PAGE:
A disturbing issue that was raised from the research was that women, trying to work in a predominantly male domain in the music industry, often deliberately “de-feminise” themselves to fit in with their peers. Equally disturbing is the attitude that women and gender diverse people are regarded as a ‘high risk’ in terms of employment.
Ageism is another factor of concern for many females and gender diverse people, who often feel they are doing their best work later in life but might be overlooked in favour of younger females or men of any age.
Not surprisingly, primary carers, who are predominantly women (mostly mothers), are financially and time poor as a result of raising their children and spending time out of the workforce. Jessica Wells gave a very clear picture of how this affected her. It was not until she turned 40 (despite a tremendous amount of early experience prior to having children,) that she felt she had to ‘re-launch herself’ into the industry again post-children. She also made the point that ageism worked in reverse for her – when she was in her early 20s working in the music industry, she was not allowed to meet clients but simply had to send scores or recordings as she was perceived as being too young – a factor not helped by also being female.
Although there has been much in the news over the past few years about the “Me too” movement, we still have a way to go. Felicity drew our attention to the excellent report from Support Act entitled “Raising their Voices” which goes in depth into this particular problem in our industry.
Sadly, there are still many reports of sexual violence and harassment in the workplace which threatens the lives and livelihoods of female and gender diverse people. Very disturbingly, the Women and Minority Genders in Music Report found that over 47% of females in the industry had reported some form of violence or harassment.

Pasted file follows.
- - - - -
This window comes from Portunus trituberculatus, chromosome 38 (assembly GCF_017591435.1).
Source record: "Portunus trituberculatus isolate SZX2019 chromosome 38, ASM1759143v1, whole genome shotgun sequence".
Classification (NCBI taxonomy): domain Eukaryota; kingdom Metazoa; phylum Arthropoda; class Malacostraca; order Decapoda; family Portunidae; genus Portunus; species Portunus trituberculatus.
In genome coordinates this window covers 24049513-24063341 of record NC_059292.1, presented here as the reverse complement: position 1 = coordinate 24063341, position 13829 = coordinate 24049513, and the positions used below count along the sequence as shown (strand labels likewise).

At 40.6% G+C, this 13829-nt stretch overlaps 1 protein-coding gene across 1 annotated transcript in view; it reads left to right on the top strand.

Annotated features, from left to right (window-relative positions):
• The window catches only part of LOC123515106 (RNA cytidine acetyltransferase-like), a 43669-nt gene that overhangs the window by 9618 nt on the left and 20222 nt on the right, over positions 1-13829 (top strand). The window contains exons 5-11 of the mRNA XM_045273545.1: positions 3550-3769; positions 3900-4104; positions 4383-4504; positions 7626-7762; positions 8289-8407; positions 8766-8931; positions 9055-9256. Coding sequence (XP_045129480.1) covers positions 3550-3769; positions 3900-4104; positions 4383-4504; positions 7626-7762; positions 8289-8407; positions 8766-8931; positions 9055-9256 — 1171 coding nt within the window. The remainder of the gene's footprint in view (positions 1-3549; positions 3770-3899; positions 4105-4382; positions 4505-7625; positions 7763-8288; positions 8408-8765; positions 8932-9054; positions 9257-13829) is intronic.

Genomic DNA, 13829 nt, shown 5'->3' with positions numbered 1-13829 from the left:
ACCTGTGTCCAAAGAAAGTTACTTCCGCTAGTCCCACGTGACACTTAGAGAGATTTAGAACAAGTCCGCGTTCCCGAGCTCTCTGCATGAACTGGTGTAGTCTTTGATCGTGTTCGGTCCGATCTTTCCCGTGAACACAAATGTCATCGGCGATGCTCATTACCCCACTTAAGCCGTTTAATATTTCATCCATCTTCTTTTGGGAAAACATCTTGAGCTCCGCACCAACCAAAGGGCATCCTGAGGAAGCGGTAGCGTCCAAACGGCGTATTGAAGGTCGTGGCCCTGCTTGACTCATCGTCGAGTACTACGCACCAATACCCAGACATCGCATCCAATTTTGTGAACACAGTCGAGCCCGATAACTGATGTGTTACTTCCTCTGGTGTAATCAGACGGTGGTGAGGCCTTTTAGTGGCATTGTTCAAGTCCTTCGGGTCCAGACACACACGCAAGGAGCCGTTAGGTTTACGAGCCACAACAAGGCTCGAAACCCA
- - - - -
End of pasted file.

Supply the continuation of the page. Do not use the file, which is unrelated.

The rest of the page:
This raised the very real question about “what does a safe space look like?” – which the researchers put to participants in their survey. Only 5% of respondents said that they felt safe in their (music) work environment. This is truly shocking. The data showed that ‘safe spaces are diverse spaces’. Companies and individuals need to learn and practice high-level ‘soft skills’ e.g. be very careful in their communication, be inclusive and welcoming to all.
One of the real problems it seems is that performance venues are often not safe spaces at all.
Some of the recommendations from Wilcox and Shannon are to mandate technology as a standard part of music syllabuses and to educate lecturers and teachers about gender biases in the area of technology that inhibit young women progressing in this crucial area.
Their major recommendations:
- To establish a music industry code of conduct
- To establish an Independent Music Industry Human Resources body
- To provide incentives to music businesses to employ and attract female and gender diverse people
- Childcare and paid maternity leave
- Consider the impact of violence against women and diverse gender people
Male allies – it must be noted that comments were made by the presenters about fantastic male colleagues and mentors – Jessica mentioned some of the key male mentors that have been incredibly important to her in her musical development, as did Felicity.
In summary – it seems that women and gender diverse people often need to build up their confidence in order to participate meaningfully in the music industry. It is not just a matter of skilling up – most are already highly skilled – it is important for them to know and for all of us to realise that they/we have just as much a right to an opportunity and that working in a safe environment should be a fundamental right.
The AGSC’s Gender Equity Committee would encourage members of our screen music community to read the report in full – as it addresses issues related to our corner of the industry with de-identified testimonials from some of its own members providing important food for thought and discussion going forward.
Article by Fiona Loader
Board & Gender Equity Committee Member, AGSC